From its formation in 1966 until the late 1980s, PLASAF’s nuclear missiles were few, backward and potentially vulnerable. In 1993, however, it assumed a conventional strike mission. After it expanded its missions to include conventional strike, PLASAF deployed a relatively small number of conventional short-range ballistic missiles (SRBMs) in the 1990s. By 2001, China had about 350 conventional SRBMs. By about 2007, that number had roughly tripled, according to the U.S. Department of Defense.
For the PLA, conventional weapons play a central role not only in executing combat operations, but also in strategic deterrence. Chinese military strategists note that improvements in conventional weapons technology have dramatically increased the deterrence strength of conventional military power in the decades after the end of the Cold War. Not only are conventional weapons becoming more and more capable, they are also more usable and offer much greater flexibility than nuclear weapons. Along with this process of what one recent PLA publication refers to as the “conventionalization of deterrence” (weishe liliang changguihua), PLA officers state that conventional weapons have “become a powerful deterrence means for achieving political objectives” (chengwei shixian zhengzhi mubiao de youli weishe shouduan) (SMS, pp. 137-38). Substrategic in range but strategic in impact, PLASAF’s conventional missiles play a key role in this regard.
In addition to increasing the number of its conventional SRBMs, China has also improved their capabilities in terms of range, accuracy and types of warheads. More recently, PLASAF also began introducing conventional medium-range ballistic missiles, including not only medium-range ballistic missiles (MRBMs) designed to attack land targets such as regional air bases, but also the world’s first anti-ship ballistic missiles (ASBMs), intended to target large surface ships such as aircraft carriers. Beijing began deploying the latter in 2010, according to Taiwan’s Ministry of National Defense (National Defense Report Editing Committee, 2011 ROC National Defense Report, Ministry of National Defense, August 2011, p. 71). The 2014 DoD report indicates that Beijing is currently working to further extend the range of these conventional missile capabilities by developing a conventional intermediate-range ballistic missile (IRBM) (Annual Report, p. 40). Chinese media reports indicate that when deployed, it will be capable of reaching targets as far away as Guam, an increasingly important location for U.S. military forces in the Asia-Pacific region (People’s Daily Online, February 18, 2011).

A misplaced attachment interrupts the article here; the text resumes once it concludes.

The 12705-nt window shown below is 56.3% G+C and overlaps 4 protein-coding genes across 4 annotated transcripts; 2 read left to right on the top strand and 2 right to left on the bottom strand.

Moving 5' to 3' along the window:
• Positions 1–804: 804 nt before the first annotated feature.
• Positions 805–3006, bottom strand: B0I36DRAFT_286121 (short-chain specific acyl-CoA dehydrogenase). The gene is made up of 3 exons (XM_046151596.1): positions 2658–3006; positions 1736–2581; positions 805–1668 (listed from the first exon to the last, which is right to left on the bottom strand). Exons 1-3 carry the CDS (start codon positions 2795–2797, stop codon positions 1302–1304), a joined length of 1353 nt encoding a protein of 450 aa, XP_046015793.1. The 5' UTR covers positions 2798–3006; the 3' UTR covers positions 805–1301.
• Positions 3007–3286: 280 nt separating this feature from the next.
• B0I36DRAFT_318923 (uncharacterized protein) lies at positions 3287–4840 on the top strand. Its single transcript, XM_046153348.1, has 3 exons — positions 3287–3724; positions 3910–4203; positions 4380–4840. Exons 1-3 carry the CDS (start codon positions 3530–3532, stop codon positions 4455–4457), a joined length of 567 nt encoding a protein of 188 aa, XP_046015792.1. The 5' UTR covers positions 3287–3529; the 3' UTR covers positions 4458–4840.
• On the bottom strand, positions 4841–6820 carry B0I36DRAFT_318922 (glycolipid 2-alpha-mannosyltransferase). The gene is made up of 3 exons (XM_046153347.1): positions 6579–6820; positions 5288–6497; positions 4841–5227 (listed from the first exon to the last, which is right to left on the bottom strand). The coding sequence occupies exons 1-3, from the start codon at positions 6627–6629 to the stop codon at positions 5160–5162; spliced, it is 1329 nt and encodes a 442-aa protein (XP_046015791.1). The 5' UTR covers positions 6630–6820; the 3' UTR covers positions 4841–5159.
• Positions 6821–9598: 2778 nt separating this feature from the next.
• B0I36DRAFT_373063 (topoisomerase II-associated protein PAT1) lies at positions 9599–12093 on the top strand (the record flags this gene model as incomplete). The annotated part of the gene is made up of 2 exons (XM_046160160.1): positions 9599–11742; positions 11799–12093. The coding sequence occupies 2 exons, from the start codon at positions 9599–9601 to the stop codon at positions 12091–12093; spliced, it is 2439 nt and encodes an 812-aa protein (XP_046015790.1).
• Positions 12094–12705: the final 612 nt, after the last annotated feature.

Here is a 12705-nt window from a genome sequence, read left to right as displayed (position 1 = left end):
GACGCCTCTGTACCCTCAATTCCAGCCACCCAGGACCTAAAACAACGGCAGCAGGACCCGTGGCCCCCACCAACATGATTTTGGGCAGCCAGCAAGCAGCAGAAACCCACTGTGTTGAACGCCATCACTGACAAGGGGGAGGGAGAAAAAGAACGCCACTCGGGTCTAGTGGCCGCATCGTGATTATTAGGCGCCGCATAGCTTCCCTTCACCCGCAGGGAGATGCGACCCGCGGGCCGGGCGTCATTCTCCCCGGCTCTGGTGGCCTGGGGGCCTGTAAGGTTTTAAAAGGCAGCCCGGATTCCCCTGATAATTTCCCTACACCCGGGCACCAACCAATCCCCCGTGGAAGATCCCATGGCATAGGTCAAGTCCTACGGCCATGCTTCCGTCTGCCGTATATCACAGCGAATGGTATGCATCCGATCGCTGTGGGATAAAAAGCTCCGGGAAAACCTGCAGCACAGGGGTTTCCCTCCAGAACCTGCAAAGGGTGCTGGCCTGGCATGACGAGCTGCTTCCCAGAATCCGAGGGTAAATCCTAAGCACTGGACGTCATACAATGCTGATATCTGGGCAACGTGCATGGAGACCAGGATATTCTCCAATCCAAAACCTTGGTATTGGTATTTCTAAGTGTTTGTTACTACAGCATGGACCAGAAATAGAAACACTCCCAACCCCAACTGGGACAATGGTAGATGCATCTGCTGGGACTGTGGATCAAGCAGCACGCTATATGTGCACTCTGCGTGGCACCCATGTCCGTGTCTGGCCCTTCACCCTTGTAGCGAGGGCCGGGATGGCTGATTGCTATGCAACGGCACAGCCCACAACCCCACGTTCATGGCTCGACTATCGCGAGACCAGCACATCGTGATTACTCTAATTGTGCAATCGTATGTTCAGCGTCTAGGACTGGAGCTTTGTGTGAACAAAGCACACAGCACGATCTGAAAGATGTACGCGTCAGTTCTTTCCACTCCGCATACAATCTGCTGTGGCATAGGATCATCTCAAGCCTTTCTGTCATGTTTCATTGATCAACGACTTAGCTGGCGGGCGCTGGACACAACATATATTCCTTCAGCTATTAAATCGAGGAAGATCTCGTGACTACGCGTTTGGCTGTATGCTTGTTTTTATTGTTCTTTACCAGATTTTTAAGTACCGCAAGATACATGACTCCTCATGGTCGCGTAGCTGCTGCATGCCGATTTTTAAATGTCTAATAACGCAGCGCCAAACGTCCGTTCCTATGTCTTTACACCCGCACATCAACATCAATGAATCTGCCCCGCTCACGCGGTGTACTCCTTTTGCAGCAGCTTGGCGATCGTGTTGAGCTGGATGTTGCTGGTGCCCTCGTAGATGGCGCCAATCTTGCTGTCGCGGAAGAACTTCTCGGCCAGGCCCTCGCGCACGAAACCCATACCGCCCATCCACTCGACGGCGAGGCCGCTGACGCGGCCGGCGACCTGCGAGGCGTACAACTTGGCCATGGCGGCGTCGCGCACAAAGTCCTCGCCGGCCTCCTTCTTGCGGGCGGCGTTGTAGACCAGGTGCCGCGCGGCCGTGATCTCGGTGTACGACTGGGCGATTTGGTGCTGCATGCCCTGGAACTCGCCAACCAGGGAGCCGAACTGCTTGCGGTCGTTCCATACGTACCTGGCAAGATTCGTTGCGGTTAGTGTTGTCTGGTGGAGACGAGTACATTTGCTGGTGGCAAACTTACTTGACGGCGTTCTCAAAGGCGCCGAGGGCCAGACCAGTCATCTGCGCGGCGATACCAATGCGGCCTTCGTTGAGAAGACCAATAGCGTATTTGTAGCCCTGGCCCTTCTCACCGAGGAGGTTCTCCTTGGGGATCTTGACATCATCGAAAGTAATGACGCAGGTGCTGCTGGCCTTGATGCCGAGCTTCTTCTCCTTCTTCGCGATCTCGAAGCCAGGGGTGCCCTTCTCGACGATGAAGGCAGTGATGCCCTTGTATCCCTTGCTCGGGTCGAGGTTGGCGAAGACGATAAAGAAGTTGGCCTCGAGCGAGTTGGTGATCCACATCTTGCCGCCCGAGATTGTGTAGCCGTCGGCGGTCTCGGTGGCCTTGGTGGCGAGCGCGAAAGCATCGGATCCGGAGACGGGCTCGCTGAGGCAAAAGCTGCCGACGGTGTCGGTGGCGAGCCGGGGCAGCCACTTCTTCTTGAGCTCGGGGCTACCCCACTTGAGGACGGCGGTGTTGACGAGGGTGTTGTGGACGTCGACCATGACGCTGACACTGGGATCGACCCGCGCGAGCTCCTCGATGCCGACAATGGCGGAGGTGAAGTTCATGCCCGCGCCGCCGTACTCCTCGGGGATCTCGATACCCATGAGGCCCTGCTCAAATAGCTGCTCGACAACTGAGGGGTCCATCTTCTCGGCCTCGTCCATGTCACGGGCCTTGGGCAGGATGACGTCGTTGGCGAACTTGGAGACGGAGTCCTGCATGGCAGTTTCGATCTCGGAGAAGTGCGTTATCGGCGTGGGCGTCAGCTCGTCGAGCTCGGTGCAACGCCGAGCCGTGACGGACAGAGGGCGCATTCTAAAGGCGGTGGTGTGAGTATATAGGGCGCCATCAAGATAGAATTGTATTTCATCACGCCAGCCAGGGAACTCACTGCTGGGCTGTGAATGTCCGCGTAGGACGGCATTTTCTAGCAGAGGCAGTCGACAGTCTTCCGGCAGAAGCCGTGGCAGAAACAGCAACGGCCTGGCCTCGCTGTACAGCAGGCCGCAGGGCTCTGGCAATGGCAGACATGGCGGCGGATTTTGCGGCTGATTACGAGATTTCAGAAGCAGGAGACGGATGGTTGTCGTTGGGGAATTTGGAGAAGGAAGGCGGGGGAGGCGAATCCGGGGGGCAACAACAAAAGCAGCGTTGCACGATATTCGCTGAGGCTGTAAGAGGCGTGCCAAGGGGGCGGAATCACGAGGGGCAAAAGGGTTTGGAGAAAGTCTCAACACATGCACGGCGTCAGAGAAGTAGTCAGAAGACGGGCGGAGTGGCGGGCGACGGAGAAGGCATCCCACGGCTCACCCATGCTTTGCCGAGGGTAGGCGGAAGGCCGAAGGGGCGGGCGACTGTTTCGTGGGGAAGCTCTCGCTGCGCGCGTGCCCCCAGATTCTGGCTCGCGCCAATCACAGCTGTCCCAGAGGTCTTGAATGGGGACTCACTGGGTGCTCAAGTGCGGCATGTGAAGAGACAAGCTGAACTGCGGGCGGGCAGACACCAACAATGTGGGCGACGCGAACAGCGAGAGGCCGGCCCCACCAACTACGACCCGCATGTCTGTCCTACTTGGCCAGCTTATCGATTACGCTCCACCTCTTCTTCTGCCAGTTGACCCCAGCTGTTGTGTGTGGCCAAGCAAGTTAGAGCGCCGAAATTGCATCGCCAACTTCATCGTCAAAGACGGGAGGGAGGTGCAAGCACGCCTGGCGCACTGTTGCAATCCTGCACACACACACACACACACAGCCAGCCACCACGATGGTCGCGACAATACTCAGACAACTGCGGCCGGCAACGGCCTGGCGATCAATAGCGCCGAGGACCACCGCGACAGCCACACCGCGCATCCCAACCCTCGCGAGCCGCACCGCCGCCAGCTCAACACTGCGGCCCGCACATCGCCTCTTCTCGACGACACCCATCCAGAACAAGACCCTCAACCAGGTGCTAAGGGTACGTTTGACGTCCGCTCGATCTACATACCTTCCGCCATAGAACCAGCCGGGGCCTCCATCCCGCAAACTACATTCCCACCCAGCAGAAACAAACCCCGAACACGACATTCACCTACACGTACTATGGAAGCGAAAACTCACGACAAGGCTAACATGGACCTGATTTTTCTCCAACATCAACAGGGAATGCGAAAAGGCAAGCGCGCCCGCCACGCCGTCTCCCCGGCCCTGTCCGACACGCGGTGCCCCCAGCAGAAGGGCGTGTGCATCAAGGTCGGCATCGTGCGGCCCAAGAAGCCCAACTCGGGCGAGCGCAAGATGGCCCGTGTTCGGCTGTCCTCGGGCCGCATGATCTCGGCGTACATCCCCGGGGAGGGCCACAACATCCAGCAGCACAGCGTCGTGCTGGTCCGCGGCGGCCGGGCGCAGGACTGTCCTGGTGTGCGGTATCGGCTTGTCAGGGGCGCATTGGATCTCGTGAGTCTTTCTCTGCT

By December 2012, China had deployed an increasingly-capable arsenal of more than 1,000 SRBMs, most positioned within range of Taiwan.
Exhibit 1: China’s SRBMs
Maximum Range (km)
CSS-11 Mod 1 (DF-16)
CSS-6 Mod 1 (DF-15)
CSS-6 Mod 2
CSS-6 Mod 3
CSS-7 Mod 1 (DF-11)
CSS-7 Mod 2
CSS-9 Mod 1
While cross-Strait relations have reached a new zenith, Beijing still fears Taiwanese opposition to integration and strives to maximize related deterrent and coercive capabilities, while increasingly insisting that missiles are targeted principally at outside parties that might seek to intervene (the United States and perhaps Japan). The authors have observed this approach directly in interactions with PLA personnel and Mainland and Taiwanese experts.